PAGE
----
We were wrong.

Rather than spur innovation, STORY languished. It was beautiful. It was the talk of the town. It seemed really differentiated, and it leaned into the Macy's ethos so department stores feature shops within a shop. But consumers didn’t engage with it, and in the end, it was a bust.

A Plague of Disrupters


Here’s the problem: there are a lot of disruptors in the marketplace.  Like a lot a lot. And over the past few years, venture capital has ramped up in the United States, churning out disruptors at amazing speed and volume.

Twenty-five, thirty years ago, venture capital-focused on silicon chip production and manufacturing capabilities that scaled that side of the technology sector. It spiked during the dot-com boom, but fell after the bust and stayed modest for the next ten years. In 2017 it went haywire again, flowing into brands and software that drive eCommerce and all things web3.

The Innovator’s Dilemma would ask: how does Shopify stay nimble? Christensen is likely to advise Shopify to acquire an NFT company. How does Adobe stay relevant? Acquire Magento, of course.  Such moves inject a staid business with a dose of much-needed modernity.

But here's the dilemma with the Innovator’s Dilemma: Most of these businesses aren't all that disruptive to the market. Like STORY, they have a sizable cultural impact, but they're not creating the tsunamis of customers as promised. And they’re certainly not threatening the incumbent brands in any way, shape or form. Isn’t that the litmus test disruption?

And therein lies the opportunity for Walmart, Target, and AB InBev: rather than acquire disruptive capabilities through an M&A, they simply see who’s having a cultural impact, and copy the aesthetic and ethos. They can co-opt the behavior and mission-driven mindset without going to the negotiating table. 

Ironically, the main beneficiaries of the VC-enriched, direct-to-consumer era -- with its performance-artists brand and ironic and irreverent brand voices -- are those who need the least amount of help. And it’s probably cheaper for an incumbent to launch a start-up brand than to spend $1 billion acquiring a Dollar Shave Club.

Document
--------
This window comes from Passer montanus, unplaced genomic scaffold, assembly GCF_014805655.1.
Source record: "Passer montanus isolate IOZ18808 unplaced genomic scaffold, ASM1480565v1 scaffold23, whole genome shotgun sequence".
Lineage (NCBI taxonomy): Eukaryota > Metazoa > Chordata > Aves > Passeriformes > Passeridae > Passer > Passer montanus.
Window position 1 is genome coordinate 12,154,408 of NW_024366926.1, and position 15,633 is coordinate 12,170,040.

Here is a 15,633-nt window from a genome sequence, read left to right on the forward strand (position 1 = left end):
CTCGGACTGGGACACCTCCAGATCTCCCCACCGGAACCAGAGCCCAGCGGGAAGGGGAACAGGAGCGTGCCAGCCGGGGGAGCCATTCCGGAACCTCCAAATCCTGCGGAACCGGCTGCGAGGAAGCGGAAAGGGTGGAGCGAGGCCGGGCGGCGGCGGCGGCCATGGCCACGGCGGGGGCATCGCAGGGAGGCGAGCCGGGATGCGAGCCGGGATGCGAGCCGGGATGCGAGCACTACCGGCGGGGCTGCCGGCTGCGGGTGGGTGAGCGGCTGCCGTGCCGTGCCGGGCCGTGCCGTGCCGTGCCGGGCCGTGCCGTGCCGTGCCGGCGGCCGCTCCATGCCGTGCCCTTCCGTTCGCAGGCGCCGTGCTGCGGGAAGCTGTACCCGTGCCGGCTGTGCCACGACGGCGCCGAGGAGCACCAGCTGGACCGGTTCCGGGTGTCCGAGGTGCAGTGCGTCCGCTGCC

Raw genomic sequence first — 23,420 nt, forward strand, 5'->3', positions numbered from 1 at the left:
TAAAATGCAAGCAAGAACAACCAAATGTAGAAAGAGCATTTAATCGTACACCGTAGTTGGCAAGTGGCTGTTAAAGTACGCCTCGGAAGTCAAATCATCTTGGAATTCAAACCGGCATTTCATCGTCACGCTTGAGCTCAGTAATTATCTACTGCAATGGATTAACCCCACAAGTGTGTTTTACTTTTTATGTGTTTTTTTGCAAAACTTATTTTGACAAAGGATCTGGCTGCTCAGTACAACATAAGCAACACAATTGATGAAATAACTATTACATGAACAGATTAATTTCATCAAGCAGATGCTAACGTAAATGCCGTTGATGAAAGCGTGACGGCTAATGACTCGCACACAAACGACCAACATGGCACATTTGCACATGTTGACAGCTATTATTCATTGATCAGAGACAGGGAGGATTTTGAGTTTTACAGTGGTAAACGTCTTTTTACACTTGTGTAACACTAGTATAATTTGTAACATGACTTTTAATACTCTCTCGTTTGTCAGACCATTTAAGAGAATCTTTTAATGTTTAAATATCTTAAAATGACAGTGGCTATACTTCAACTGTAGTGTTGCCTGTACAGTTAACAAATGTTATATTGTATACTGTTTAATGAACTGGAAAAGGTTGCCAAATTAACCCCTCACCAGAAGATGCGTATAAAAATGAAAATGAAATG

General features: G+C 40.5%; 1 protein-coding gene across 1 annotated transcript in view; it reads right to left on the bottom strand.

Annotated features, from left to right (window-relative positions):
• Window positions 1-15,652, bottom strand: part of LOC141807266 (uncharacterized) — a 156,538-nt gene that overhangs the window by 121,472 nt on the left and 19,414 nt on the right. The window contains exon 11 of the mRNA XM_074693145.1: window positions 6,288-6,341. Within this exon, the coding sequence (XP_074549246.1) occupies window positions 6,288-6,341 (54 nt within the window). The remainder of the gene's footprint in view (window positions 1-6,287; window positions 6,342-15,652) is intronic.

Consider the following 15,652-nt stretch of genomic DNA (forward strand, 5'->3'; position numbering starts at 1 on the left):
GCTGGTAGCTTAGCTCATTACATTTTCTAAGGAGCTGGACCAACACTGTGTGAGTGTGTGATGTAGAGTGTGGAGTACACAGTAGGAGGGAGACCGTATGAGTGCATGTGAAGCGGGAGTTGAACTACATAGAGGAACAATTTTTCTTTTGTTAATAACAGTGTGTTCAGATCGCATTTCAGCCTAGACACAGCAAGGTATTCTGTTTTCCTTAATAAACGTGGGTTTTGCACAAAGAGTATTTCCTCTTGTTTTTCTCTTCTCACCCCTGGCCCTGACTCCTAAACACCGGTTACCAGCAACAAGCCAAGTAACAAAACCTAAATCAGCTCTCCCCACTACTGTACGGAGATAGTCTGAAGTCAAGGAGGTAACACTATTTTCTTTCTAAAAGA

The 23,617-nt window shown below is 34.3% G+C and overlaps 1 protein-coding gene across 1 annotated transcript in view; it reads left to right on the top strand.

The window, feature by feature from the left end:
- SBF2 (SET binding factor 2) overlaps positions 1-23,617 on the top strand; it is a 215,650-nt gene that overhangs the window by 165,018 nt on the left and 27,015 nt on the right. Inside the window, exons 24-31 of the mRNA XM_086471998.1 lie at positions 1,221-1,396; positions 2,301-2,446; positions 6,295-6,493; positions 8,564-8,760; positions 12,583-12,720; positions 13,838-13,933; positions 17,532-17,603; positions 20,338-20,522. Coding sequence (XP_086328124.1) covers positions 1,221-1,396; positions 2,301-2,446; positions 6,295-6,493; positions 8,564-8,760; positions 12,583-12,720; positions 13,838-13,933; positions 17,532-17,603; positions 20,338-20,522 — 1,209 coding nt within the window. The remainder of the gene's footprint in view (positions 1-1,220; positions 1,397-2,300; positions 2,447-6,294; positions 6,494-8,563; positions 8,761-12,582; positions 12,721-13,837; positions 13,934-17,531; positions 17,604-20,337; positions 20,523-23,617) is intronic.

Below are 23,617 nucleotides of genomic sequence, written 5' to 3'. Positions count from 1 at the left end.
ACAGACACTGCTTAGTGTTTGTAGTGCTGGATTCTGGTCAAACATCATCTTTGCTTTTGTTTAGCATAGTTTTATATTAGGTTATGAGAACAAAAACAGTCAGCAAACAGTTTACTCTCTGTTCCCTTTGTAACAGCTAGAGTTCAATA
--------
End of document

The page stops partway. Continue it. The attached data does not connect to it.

We see this phenomenon everywhere. KFC hasn’t acquired a single company, but it has keenly observed the way Millennials and Gen Zers flock to brands that lead with irony. The company works with brands like Crocs and Mischief to gain loyal followings. And the chain has partnered with hip hop artist, Jack Harlow to tell younger consumers that they too are a hip and irreverent brand. 

Walmart tried the Clayton Christensen route by acquiring a bunch of DTC brands. In 2017 they went on a buying spree, acquiring Bonobos, Modcloth, and Moosejaw in short order. “Not one of them proved successful under Walmart stewardship, not one of them.”

That’s not to say that established retailers haven’t experimented with Clayton Christensen’s playbook by acquiring multiple DTC brands. They have, but with mixed success. In 2016, Walmart spent $3.3 billion to acquire Jet.com, hoping the site would be the shot in the arm its eCommerce initiative needed. But the disruption never happened, and in 2020, the company shut down jet.com.

2020 seemed to be the year when deploying an acquisition strategy as a means to modernize a business stopped working.

What does work these days? What has actually succeeded in modernizing Walmart? Its decision to parrot the Target model: shop online, pickup in-store, deliver to the consumer’s car, last-mile delivery so that it gets to your doorstep. That, and building out a killer partnership network.